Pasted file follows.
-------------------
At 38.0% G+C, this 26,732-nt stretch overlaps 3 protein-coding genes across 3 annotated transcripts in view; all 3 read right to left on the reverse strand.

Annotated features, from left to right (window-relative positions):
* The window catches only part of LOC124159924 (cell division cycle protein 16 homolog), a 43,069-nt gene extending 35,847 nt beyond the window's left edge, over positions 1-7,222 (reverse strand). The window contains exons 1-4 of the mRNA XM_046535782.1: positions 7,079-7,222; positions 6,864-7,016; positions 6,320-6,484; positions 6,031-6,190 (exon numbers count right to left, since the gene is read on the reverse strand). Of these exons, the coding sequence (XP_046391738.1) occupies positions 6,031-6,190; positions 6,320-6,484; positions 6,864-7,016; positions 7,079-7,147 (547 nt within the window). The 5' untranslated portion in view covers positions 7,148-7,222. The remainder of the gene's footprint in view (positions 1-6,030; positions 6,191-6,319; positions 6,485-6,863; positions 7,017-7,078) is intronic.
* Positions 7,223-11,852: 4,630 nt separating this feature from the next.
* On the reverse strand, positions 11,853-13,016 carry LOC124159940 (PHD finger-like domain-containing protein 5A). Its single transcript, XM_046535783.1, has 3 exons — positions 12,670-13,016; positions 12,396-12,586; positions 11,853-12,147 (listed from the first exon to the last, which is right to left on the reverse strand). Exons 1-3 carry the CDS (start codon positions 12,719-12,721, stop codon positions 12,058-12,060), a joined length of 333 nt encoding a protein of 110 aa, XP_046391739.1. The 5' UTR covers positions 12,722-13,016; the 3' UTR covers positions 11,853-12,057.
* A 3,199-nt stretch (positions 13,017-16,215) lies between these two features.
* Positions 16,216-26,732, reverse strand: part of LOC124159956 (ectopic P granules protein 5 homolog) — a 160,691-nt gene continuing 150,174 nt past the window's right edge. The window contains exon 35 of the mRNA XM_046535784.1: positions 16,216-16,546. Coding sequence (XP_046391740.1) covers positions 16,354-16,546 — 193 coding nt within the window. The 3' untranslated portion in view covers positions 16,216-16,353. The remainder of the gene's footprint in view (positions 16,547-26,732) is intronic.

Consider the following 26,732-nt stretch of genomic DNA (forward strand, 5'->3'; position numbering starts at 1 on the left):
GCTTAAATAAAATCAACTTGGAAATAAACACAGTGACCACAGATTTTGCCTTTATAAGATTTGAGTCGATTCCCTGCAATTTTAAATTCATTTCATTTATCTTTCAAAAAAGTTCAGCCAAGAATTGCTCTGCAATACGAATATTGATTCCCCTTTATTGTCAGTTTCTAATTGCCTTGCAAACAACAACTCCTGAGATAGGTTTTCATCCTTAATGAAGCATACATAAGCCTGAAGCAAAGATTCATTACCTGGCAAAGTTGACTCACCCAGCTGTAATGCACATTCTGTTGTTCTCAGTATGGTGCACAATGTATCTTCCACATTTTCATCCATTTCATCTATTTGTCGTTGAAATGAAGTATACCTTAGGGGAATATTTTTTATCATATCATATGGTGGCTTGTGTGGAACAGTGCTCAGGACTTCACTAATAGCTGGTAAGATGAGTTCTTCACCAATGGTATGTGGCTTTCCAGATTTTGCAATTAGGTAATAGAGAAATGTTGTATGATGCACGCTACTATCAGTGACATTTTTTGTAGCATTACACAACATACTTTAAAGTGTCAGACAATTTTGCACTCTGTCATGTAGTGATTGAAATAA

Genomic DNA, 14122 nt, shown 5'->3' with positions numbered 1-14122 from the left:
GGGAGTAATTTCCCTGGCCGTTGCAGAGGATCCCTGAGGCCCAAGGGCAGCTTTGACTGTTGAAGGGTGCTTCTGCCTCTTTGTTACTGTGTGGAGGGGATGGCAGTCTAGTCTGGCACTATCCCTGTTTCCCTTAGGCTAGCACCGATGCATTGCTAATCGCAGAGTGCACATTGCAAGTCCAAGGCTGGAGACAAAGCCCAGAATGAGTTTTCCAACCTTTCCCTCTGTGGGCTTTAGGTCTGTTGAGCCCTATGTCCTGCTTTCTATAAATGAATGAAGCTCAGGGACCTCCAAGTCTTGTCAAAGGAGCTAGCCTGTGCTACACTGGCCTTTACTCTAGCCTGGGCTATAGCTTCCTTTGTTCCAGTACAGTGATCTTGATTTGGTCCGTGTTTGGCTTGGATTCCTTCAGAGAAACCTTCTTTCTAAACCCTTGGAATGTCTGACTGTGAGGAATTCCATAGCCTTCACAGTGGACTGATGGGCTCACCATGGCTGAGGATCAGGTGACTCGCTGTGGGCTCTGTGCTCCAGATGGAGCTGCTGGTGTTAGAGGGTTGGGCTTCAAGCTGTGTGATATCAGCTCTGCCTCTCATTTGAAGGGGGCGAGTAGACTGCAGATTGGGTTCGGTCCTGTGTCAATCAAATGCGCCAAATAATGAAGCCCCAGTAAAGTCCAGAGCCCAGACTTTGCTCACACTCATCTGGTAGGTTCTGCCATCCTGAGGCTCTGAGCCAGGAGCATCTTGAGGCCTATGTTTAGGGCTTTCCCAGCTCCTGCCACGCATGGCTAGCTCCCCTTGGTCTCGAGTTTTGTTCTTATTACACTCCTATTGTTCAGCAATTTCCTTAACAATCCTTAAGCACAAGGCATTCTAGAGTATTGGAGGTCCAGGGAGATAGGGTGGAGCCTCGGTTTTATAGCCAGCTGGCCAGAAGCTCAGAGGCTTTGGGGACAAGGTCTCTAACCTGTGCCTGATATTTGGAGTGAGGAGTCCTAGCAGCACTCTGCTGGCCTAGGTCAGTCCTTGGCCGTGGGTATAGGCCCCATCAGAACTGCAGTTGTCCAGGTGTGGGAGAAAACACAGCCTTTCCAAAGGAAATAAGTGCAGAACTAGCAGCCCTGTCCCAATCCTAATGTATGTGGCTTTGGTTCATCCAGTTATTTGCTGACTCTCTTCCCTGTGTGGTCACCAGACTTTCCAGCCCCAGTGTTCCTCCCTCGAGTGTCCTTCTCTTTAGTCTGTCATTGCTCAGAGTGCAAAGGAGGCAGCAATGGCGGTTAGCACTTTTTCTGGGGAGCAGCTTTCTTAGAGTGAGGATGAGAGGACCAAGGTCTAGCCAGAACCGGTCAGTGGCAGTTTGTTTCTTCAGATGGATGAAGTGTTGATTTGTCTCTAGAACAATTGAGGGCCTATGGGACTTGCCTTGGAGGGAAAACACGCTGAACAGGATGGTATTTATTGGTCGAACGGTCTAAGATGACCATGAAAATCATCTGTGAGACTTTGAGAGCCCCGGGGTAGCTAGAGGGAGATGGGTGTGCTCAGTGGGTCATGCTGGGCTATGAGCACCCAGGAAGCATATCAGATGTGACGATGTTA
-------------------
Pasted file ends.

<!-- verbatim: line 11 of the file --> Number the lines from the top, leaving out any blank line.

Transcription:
GGGAGTAATTTCCCTGGCCGTTGCAGAGGATCCCTGAGGCCCAAGGGCAGCTTTGACTGTTGAAGGGTGCTTCTGCCTCTTTGTTACTGTGTGGAGGGGATGGCAGTCTAGTCTGGCACTATCCCTGTTTCCCTTAGGCTAGCACCGATGCATTGCTAATCGCAGAGTGCACATTGCAAGTCCAAGGCTGGAGACAAAGCCCAGAATGAGTTTTCCAACCTTTCCCTCTGTGGGCTTTAGGTCTGTTGAGCCCTATGTCCTGCTTTCTATAAATGAATGAAGCTCAGGGACCTCCAAGTCTTGTCAAAGGAGCTAGCCTGTGCTACACTGGCCTTTACTCTAGCCTGGGCTATAGCTTCCTTTGTTCCAGTACAGTGATCTTGATTTGGTCCGTGTTTGGCTTGGATTCCTTCAGAGAAACCTTCTTTCTAAACCCTTGGAATGTCTGACTGTGAGGAATTCCATAGCCTTCACAGTGGACTGATGGGCTCACCATGGCTGAGGATCAGGTGACTCGCTGTGGGCTCTGTGCTCCAGATGGAGCTGCTGGTGTTAGAGGGTTGGGCTTCAAGCTGTGTGATATCAGCTCTGCCTCTCATTTGAAGGGGGCGAGTAGACTGCAGATTGGGTTCGGTCCTGTGTCAATCAAATGCGCCAAATAATGAAGCCCCAGTAAAGTCCAGAGCCCAGACTTTGCTCACACTCATCTGGTAGGTTCTGCCATCCTGAGGCTCTGAGCCAGGAGCATCTTGAGGCCTATGTTTAGGGCTTTCCCAGCTCCTGCCACGCATGGCTAGCTCCCCTTGGTCTCGAGTTTTGTTCTTATTACACTCCTATTGTTCAGCAATTTCCTTAACAATCCTTAAGCACAAGGCATTCTAGAGTATTGGAGGTCCAGGGAGATAGGGTGGAGCCTCGGTTTTATAGCCAGCTGGCCAGAAGCTCAGAGGCTTTGGGGACAAGGTCTCTAACCTGTGCCTGATATTTGGAGTGAGGAGTCCTAGCAGCACTCTGCTGGCCTAGGTCAGTCCTTGGCCGTGGGTATAGGCCCCATCAGAACTGCAGTTGTCCAGGTGTGGGAGAAAACACAGCCTTTCCAAAGGAAATAAGTGCAGAACTAGCAGCCCTGTCCCAATCCTAATGTATGTGGCTTTGGTTCATCCAGTTATTTGCTGACTCTCTTCCCTGTGTGGTCACCAGACTTTCCAGCCCCAGTGTTCCTCCCTCGAGTGTCCTTCTCTTTAGTCTGTCATTGCTCAGAGTGCAAAGGAGGCAGCAATGGCGGTTAGCACTTTTTCTGGGGAGCAGCTTTCTTAGAGTGAGGATGAGAGGACCAAGGTCTAGCCAGAACCGGTCAGTGGCAGTTTGTTTCTTCAGATGGATGAAGTGTTGATTTGTCTCTAGAACAATTGAGGGCCTATGGGACTTGCCTTGGAGGGAAAACACGCTGAACAGGATGGTATTTATTGGTCGAACGGTCTAAGATGACCATGAAAATCATCTGTGAGACTTTGAGAGCCCCGGGGTAGCTAGAGGGAGATGGGTGTGCTCAGTGGGTCATGCTGGGCTATGAGCACCCAGGAAGCATATCAGATGTGACGATGTTA